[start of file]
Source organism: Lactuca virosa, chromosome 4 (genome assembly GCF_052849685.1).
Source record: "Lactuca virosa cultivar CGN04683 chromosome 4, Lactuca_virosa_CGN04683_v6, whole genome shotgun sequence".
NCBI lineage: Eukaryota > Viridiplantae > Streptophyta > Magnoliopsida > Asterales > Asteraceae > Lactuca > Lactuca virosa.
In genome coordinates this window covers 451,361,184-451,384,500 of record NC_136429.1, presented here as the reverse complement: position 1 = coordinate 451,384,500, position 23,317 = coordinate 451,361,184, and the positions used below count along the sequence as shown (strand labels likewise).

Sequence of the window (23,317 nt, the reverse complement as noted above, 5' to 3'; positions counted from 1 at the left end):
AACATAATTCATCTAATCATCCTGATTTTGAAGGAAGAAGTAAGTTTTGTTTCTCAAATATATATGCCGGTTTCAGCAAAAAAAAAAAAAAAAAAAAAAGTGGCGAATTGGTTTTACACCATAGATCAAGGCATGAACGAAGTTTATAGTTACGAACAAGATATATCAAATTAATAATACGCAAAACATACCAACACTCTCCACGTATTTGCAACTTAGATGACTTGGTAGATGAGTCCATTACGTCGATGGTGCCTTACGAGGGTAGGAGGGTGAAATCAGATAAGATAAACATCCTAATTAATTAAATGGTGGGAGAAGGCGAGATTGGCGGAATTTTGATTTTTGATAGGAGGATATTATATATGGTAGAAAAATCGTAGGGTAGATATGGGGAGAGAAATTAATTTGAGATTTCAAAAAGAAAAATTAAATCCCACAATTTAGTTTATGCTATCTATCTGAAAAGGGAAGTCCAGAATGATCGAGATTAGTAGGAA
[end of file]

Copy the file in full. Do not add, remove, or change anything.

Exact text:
Source organism: Lactuca virosa, chromosome 4 (genome assembly GCF_052849685.1).
Source record: "Lactuca virosa cultivar CGN04683 chromosome 4, Lactuca_virosa_CGN04683_v6, whole genome shotgun sequence".
NCBI lineage: Eukaryota > Viridiplantae > Streptophyta > Magnoliopsida > Asterales > Asteraceae > Lactuca > Lactuca virosa.
In genome coordinates this window covers 451,361,184-451,384,500 of record NC_136429.1, presented here as the reverse complement: position 1 = coordinate 451,384,500, position 23,317 = coordinate 451,361,184, and the positions used below count along the sequence as shown (strand labels likewise).

Sequence of the window (23,317 nt, the reverse complement as noted above, 5' to 3'; positions counted from 1 at the left end):
AACATAATTCATCTAATCATCCTGATTTTGAAGGAAGAAGTAAGTTTTGTTTCTCAAATATATATGCCGGTTTCAGCAAAAAAAAAAAAAAAAAAAAAAGTGGCGAATTGGTTTTACACCATAGATCAAGGCATGAACGAAGTTTATAGTTACGAACAAGATATATCAAATTAATAATACGCAAAACATACCAACACTCTCCACGTATTTGCAACTTAGATGACTTGGTAGATGAGTCCATTACGTCGATGGTGCCTTACGAGGGTAGGAGGGTGAAATCAGATAAGATAAACATCCTAATTAATTAAATGGTGGGAGAAGGCGAGATTGGCGGAATTTTGATTTTTGATAGGAGGATATTATATATGGTAGAAAAATCGTAGGGTAGATATGGGGAGAGAAATTAATTTGAGATTTCAAAAAGAAAAATTAAATCCCACAATTTAGTTTATGCTATCTATCTGAAAAGGGAAGTCCAGAATGATCGAGATTAGTAGGAA